I am in the waiting room of Davide’s doctor’s office for a routine checkup. Around us, three other moms with their children. Naturally, we enter a dialog concerning the two chief world systems. A preposterous notion? Well? Do you expect mothers to only discuss poopy diapers and breast pumps? Wrong! In fact this time, we take on the terrible twos.
Next to me, sits the mother of three and a half year old twins. She tells me that, to some extent, they are more difficult to handle now than when they were younger. The tantrums seem to have escalated instead of subsiding, and their will power has now become such that they strenuously object to anything they are told to do. I can only nod in agreement while I glance over at Davide who is busy playing with the other kids in the designated play area.
He has improved. Not too long ago, his inarticulate sounds would make mincemeat of my brains, now, his attacks are subtle and the challenge much greater because he is somehow capable of argumentative thoughts that leave me defeated and speechless, like: “No, we are not going out until my favorite show is over and that’s my deal!”
It is common knowledge that nos are good and help children grow stronger. I feel though that all I’m getting out of them is an ulcer and premature aging. Every time I say no, Davide switches to fire-engine mode, blaring sirens and all: “I wanticecreamIwanticeacreamiwanticeacream!!! Did you hear me mom? IWANTICECREAM!!!”
Evidently, his language skills have come a long way and that’s often an advantage, but also, sadly, at times, a huge problem for me. If Aristotle, the Greek visionary were to hypothetically enter a standoff with Davide, odds are he, too, would get beat up badly and wonder whether he’d be better off cleaning fish at the fish market instead of busying himself with mathematics and philosophy.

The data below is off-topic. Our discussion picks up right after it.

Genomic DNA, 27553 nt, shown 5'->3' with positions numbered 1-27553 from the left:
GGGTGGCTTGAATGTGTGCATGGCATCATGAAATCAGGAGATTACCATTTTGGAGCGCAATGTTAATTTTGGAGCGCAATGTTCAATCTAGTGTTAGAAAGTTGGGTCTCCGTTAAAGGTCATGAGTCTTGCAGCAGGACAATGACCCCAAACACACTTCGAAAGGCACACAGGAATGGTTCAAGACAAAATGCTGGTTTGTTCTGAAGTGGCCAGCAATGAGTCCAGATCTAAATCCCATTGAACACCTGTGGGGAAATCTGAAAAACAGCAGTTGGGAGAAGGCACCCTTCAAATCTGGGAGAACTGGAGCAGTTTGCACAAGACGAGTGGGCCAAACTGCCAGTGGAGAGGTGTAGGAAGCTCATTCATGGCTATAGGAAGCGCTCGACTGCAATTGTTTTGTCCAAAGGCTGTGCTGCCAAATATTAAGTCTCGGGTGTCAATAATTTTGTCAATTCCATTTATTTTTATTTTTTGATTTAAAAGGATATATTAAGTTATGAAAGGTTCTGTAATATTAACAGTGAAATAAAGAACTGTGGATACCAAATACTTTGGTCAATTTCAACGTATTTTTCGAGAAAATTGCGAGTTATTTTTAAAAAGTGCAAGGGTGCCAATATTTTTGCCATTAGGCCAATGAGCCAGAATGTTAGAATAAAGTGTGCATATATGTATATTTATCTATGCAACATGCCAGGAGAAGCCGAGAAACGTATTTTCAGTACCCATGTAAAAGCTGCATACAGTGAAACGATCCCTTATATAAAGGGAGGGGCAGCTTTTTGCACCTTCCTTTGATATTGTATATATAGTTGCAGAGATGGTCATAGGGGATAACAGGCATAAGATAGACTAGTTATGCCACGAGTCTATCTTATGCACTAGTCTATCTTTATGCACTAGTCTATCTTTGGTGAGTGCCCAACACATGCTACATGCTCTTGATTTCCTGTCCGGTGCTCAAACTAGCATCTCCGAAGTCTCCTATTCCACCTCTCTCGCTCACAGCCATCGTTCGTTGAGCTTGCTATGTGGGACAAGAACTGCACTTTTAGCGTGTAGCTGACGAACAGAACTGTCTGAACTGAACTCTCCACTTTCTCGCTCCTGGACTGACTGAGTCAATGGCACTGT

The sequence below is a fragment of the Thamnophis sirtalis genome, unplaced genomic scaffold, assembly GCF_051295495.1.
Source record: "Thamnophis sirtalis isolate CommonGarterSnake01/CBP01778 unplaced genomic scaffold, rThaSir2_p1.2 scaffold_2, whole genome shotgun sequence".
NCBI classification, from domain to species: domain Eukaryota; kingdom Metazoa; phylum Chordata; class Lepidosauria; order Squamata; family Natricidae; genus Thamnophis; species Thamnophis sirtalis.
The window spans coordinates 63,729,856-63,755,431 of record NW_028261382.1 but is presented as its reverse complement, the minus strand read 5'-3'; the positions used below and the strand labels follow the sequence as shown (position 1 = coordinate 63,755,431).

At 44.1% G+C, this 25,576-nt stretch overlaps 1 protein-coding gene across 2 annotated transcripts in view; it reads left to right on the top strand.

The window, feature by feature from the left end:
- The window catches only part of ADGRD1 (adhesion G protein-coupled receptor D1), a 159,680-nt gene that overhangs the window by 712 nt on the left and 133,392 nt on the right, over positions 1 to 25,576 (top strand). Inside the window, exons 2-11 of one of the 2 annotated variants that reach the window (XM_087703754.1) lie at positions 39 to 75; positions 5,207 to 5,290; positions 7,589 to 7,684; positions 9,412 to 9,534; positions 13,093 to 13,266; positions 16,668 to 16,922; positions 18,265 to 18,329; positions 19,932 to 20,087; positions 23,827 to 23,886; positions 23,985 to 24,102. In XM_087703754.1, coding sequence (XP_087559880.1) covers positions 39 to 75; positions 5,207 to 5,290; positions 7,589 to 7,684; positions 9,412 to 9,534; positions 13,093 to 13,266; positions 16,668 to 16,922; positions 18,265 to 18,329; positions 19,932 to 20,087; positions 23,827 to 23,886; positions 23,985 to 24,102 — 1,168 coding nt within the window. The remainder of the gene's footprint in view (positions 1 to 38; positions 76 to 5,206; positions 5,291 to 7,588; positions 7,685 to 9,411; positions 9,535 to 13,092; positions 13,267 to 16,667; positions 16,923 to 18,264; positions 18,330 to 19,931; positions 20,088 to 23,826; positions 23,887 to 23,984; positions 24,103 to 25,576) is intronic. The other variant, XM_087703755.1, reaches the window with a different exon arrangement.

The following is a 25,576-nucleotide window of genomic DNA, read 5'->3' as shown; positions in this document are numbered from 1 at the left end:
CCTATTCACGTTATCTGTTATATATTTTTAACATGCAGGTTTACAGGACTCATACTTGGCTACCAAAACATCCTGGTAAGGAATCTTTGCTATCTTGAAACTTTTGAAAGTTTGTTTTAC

“Mom, will you give me a candy? And why do you give me a candy if I ask for one? No, I don’t want candy but you need to give it to me, ok? And you will give it to me, right mommy? Right? Mom? Are you listening?” Oh great, now I have a headache.
The other mother sitting next to me interjects: “Wait until they are pre-adolescents and adolescents like mine!”. According to her, the sweet, naive children turn at some point into unidentified beings that tend to smell (especially the male kind), and are introverted and grumpy. Beings that can recite the Bill of Rights whenever they feel they have been wronged in some way and hold a grudge just for being ordered to stop playing with the Xbox.
The conversation continues, replete with horrifying anecdotes, head scratching and plenty of empathy.
We all arrive to the same sad conclusion: after the terrible twos, come the terrible threes and then the terrible fours and so on and so forth, until well into their forties.
While I ponder this new reality, I notice for the first time another mother sitting nearby and her tiny baby girl in a carrier by her side. On her face, a look of shock, eyes wide open. She is staring at me, speechless, then looks at the adorable little thing peacefully sleeping in her carrier, and shakes her head in a trance-like state.
Great. We have just terrorized a new mom. We should have also discussed the pride with which we watch our children grow, anything to help her shake that feeling that she may have given birth to the offspring of Hannibal Lecter. But still, parenting is not a walk in the park and it probably helps to know that from the start. Once I read a quote that made me smile: “If maternity were easy, it wouldn’t start with labor”.
Clearly, though, if it were just a load of drama, mankind would not have lasted as long as it has. So I smile at the new mom and tell her, softly: “Don’t be afraid. It’s not easy but it’s totally worth it. We all make it in the end”. She smiles unconvincingly and I’m not so sure I’ve helped much.
And you? What do you think? Would you tell the truth, the whole truth, nothing but the truth well knowing you will scare a future mother or would you rather gloss over the more painful details in order to protect her?